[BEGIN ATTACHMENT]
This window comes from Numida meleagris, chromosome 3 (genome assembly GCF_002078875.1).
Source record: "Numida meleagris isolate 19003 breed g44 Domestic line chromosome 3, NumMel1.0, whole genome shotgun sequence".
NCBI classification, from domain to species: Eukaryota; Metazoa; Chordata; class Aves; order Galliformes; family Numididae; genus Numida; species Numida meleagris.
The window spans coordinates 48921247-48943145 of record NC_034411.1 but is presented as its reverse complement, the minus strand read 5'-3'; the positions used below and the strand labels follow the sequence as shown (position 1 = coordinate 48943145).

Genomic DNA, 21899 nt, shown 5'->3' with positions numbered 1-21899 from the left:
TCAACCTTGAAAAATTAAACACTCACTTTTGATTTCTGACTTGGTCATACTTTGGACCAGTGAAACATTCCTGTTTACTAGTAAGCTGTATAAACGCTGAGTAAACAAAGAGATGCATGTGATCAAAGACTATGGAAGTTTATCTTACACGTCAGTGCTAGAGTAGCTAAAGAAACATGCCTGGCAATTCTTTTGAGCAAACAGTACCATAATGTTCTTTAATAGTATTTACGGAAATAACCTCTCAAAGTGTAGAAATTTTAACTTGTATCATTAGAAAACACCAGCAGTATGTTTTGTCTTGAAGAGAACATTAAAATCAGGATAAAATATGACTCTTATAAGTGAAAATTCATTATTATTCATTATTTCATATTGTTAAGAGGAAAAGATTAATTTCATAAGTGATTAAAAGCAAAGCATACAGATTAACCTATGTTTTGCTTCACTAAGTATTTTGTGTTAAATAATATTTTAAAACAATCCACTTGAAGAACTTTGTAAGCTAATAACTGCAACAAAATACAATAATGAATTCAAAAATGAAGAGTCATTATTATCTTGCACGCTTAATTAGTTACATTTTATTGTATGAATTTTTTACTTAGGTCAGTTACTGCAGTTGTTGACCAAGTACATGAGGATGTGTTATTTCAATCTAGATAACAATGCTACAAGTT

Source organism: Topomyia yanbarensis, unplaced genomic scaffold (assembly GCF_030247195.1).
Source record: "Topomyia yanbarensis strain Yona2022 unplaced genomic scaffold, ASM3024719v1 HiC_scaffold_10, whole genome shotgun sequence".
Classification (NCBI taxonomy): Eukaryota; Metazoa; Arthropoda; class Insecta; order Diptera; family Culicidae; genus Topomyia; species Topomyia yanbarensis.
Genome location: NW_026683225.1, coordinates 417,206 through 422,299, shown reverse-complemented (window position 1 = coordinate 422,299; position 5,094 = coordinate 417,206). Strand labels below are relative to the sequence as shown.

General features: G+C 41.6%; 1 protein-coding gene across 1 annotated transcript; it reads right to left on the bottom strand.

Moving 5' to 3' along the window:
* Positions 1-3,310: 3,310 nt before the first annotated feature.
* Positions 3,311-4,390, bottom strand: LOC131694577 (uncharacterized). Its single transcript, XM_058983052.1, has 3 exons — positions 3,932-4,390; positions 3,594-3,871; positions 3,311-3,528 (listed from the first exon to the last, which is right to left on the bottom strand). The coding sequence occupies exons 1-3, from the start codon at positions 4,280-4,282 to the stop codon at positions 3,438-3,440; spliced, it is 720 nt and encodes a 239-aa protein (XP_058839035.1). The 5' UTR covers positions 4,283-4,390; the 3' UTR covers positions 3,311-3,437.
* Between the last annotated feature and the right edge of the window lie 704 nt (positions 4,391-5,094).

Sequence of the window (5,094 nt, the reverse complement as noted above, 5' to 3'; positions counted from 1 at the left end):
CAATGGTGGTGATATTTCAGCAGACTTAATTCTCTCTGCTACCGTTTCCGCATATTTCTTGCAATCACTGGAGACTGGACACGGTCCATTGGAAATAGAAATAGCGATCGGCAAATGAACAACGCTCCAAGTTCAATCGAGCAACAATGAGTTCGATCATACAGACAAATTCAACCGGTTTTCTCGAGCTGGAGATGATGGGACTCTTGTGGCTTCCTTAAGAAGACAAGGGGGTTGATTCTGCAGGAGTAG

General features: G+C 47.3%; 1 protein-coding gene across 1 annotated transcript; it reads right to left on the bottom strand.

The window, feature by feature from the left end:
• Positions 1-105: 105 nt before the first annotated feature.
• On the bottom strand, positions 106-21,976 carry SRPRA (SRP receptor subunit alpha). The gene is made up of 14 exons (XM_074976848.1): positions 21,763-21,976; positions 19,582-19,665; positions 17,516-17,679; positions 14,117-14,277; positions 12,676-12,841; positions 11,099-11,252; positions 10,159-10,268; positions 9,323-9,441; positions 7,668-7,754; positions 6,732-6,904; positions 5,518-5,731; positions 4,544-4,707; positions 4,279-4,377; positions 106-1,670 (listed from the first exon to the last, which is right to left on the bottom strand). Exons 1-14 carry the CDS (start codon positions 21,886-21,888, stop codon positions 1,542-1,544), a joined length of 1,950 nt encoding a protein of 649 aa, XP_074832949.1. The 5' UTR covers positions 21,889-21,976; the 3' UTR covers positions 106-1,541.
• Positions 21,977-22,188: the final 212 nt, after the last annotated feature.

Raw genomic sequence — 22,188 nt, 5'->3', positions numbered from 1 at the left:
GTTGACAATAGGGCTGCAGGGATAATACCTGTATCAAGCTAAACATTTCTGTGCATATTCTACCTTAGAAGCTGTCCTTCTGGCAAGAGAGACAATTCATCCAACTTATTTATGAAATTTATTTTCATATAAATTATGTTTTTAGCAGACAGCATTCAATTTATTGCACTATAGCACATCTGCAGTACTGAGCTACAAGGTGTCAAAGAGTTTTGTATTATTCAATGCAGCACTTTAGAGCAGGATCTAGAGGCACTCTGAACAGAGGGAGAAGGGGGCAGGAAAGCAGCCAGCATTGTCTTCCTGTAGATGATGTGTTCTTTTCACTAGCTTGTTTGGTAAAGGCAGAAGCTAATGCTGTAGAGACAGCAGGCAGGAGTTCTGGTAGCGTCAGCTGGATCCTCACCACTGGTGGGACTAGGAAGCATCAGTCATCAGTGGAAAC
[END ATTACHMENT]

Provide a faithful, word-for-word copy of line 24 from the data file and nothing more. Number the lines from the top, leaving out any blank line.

GTTGACAATAGGGCTGCAGGGATAATACCTGTATCAAGCTAAACATTTCTGTGCATATTCTACCTTAGAAGCTGTCCTTCTGGCAAGAGAGACAATTCATCCAACTTATTTATGAAATTTATTTTCATATAAATTATGTTTTTAGCAGACAGCATTCAATTTATTGCACTATAGCACATCTGCAGTACTGAGCTACAAGGTGTCAAAGAGTTTTGTATTATTCAATGCAGCACTTTAGAGCAGGATCTAGAGGCACTCTGAACAGAGGGAGAAGGGGGCAGGAAAGCAGCCAGCATTGTCTTCCTGTAGATGATGTGTTCTTTTCACTAGCTTGTTTGGTAAAGGCAGAAGCTAATGCTGTAGAGACAGCAGGCAGGAGTTCTGGTAGCGTCAGCTGGATCCTCACCACTGGTGGGACTAGGAAGCATCAGTCATCAGTGGAAAC